Living The Golf Life
The popular pastime has actually shown to have notable health benefits, including longevity
If you feel your spouse plays golf way too much, there is now a bright side: it could help him or her stick around longer.
A recent study by researchers at the Zeenat Qureshi Stroke Institute found that playing golf regularly could lower a senior adult’s risk of premature death. Their findings echo a 2016 study from Edinburgh University that said golf players could add up to five years to their life when compared to non-golfers.
What’s the secret? Michael Mahnken, an exercise physiologist in St. Joseph’s/Candler’s Wellness Center, says it’s an effective mix of various activities. A game of golf involves:
- Light walking, even if you use a cart between holes
- Carrying clubs and using motor skills to play
- Social interaction
- Being outside, under the sun and in a pleasant green space
- The fun of competition, which helps make golf not feel like exercise
Though each of these factors may not seem significant on their own, doing them together—and doing it regularly because you enjoy so much—has an impact. Your golf habit may be one you don’t want to break.
What about the rest of us?
Surely you don’t hate golf—that’s unthinkable! But for the sake of argument, let’s say you want those positive results without having to tee up. Mahnken says your options are plentiful.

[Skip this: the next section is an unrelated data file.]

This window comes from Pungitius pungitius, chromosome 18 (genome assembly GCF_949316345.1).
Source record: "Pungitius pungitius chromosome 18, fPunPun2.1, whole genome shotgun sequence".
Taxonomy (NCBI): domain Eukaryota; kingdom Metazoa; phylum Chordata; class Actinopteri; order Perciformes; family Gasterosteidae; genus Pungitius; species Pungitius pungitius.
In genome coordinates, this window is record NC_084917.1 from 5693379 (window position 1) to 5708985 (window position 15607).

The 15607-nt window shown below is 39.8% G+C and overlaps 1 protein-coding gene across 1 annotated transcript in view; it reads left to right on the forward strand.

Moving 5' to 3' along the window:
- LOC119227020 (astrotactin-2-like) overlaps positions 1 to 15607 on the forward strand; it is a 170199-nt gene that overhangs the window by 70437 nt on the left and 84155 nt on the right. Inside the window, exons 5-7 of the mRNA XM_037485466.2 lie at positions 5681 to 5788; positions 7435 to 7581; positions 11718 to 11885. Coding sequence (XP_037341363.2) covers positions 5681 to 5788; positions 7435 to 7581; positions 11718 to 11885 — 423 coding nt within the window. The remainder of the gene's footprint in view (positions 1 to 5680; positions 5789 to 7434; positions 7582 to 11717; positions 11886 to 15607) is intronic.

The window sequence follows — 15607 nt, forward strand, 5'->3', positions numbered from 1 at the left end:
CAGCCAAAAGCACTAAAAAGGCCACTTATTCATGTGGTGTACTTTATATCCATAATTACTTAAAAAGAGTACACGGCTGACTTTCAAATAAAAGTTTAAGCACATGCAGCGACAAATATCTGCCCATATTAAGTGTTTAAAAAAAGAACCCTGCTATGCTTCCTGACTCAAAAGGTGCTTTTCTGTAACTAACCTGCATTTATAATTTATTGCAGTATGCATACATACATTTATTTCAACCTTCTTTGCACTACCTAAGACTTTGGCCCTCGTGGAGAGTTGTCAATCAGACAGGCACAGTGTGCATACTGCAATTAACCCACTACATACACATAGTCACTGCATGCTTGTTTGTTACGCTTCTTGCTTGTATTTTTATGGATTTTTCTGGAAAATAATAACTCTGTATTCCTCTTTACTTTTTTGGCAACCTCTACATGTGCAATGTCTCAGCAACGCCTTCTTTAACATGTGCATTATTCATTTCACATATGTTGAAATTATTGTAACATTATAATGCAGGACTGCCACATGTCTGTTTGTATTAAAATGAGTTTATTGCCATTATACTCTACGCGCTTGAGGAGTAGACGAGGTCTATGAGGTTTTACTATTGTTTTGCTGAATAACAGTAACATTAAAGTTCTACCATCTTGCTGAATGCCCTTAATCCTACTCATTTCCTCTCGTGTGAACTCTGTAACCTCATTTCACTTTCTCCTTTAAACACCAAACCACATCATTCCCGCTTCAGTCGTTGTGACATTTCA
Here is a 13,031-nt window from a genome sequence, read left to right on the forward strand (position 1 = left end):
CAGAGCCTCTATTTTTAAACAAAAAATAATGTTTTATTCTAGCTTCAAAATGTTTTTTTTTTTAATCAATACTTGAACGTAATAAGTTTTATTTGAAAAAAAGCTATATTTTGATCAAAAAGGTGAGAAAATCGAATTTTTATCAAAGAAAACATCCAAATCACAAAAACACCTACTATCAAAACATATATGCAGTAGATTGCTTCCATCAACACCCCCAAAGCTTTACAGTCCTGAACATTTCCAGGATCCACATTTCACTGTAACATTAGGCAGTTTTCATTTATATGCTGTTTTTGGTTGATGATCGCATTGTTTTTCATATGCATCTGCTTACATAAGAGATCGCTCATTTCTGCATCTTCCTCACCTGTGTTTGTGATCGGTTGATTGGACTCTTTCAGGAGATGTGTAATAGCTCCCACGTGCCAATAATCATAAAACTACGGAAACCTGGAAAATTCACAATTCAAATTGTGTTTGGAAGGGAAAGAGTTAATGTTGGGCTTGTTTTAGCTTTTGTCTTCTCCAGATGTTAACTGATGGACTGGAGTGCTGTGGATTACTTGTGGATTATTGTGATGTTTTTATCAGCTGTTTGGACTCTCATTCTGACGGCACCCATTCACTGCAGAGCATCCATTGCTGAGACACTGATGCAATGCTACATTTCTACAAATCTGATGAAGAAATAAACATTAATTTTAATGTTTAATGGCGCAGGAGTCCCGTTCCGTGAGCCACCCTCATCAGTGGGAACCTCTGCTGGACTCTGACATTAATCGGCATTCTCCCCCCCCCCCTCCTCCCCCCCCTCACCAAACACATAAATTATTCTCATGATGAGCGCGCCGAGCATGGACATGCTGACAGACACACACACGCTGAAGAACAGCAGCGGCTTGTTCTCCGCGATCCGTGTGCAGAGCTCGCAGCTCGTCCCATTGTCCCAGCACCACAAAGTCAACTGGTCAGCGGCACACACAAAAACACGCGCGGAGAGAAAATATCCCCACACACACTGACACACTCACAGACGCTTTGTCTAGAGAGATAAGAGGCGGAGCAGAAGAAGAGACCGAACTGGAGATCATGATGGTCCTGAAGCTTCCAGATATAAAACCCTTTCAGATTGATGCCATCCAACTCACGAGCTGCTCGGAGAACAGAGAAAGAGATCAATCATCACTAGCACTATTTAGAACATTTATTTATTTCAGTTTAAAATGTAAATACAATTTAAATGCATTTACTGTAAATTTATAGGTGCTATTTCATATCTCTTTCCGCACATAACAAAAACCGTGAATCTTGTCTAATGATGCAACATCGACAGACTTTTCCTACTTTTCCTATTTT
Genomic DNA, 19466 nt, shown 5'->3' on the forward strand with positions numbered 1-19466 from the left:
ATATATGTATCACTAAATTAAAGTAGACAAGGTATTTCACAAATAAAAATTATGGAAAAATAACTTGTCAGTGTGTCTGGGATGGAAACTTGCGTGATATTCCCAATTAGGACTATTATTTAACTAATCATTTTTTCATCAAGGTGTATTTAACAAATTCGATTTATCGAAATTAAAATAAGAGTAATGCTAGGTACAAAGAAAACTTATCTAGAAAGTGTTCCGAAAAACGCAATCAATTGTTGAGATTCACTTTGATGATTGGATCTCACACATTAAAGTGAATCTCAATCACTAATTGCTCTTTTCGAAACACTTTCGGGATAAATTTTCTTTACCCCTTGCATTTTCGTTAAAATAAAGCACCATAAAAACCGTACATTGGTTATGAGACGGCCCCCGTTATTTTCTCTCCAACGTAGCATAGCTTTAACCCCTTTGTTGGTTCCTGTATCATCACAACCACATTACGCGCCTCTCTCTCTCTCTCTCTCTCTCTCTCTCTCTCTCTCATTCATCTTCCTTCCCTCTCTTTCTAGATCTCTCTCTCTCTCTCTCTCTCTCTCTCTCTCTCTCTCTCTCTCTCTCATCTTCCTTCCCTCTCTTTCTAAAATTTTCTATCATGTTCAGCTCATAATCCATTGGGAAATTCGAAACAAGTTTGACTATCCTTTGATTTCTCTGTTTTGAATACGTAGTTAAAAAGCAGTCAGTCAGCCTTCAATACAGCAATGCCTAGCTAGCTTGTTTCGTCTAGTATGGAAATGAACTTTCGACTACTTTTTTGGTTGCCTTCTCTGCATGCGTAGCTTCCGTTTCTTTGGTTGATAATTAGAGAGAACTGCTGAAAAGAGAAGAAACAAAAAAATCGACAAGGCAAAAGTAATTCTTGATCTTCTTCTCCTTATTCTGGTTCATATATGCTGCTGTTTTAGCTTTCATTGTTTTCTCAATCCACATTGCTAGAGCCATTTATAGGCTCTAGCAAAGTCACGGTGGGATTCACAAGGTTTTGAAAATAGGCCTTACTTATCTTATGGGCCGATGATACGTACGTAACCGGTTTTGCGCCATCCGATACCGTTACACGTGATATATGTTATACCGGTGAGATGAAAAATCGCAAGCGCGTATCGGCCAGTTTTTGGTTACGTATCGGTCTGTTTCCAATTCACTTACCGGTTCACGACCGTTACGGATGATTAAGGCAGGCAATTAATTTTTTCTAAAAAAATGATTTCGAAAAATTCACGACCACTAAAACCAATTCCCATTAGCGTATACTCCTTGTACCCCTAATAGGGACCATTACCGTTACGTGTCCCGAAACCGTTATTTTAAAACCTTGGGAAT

You can call a friend (social interaction) and invite them for a stroll in the park (light walking, green space). Or, if you want something a little more rigorous, perhaps a game of pickleball or tennis (motor skills, competitive fun). Return to it more than once a week and you may see a cardiovascular improvement, a better mood, and lower cholesterol levels.
“You can also join a place like the Wellness Center,” Mahnken says. “You can make friends here easily, and there are group fitness classes and different types of workouts and exercise machines that can be tailored to your level.”
It all comes back to being active, even as you get older.
“Tap into your competitive nature, even if it’s just a competition with your former self,” Mahnken says. “And try to discover what’s fun for you. If you’re having fun, you’ll do it over and over, and that’s when you start to see and feel those healthy benefits.”